Posts Tagged ‘Wisdom’

The Three Views of Existence (Part 1)

November 20, 2011

During my recent bout with the flu, I spent a good deal of time lying in bed, thinking. At one point, my thoughts landed on the subject of the three fundamental views of existence, which are 1) the creator god view, 2) the scientific/materialist view, and 3) the pantheistic, or everything-is-god, view.

To elaborate a little, the creator god, or monotheistic, view is what most people in this culture think of when they hear the word “religion.” It’s the idea that there is a god who exists apart from his creation. There are many different schools of thought within the fundamental view, ranging from followers of intellectuals like Augustine to populist evangelicals. The scientific/materialist view maintains that there is no spiritual realm whatsoever. There is only the material plane, and consciousness arises out of the workings of chemistry and physics. These first two views are currently duking it out. They barely recognize the existence of the third view, the pantheistic view, which says that the entire universe is god. (I used to assume pantheism meant “nature religion,” that the “pan” referred to the Greek god Pan—or something. But “pan” means “all,” as in “Pan American.” So Pan-theism is “everything is god.”) We are god. The rocks are god. The trees are god. It says that the material realm arises from the spiritual, that everything is mind. It includes schools of thought and tribes that range from serious, committed Buddhists to frivolous New Agers. (While Jesus is seen as representing the creator god view, I believe he was actually teaching the pantheist view. But more on that later.)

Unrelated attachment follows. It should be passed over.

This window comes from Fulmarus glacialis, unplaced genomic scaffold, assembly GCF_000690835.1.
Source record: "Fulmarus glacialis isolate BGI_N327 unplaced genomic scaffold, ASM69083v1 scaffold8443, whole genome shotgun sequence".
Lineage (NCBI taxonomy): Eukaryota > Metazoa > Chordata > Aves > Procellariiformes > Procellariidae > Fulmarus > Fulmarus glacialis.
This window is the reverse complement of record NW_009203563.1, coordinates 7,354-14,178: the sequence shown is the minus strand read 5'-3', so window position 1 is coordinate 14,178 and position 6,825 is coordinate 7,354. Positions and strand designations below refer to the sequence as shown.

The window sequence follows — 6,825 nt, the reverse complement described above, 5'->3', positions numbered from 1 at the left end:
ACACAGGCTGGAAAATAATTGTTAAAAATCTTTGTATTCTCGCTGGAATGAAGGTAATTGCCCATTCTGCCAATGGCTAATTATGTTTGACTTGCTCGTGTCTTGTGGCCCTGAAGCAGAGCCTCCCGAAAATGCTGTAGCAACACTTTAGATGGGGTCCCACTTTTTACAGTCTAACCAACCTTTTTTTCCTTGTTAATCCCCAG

Each of these views affect how we live and respond to events—even if we’re not very serious in them. For example, if you believe in the scientific/materialist view, which I think is currently the most popular and widespread view, then there is no such thing as “wisdom.” There is only knowledge. A people that sees knowledge as the be-all and end-all of life also sees material and scientific progress as essential to our growth as a species. We are currently entering an era where we are hitting the limits to material progress—the end of growth. I’m seeing constantly that whenever this idea is brought up in public, the materialists become angry or despairing. There will be no reason to live! But it’s not like that—not at all. We will never truly start living until we get past our present-day obsession with money, possessions, and scientific progress. We’ve committed ourselves to an enormous misunderstanding of what the material plane is. And I’ll get into that in part 2.

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The Future of Tech

May 30, 2011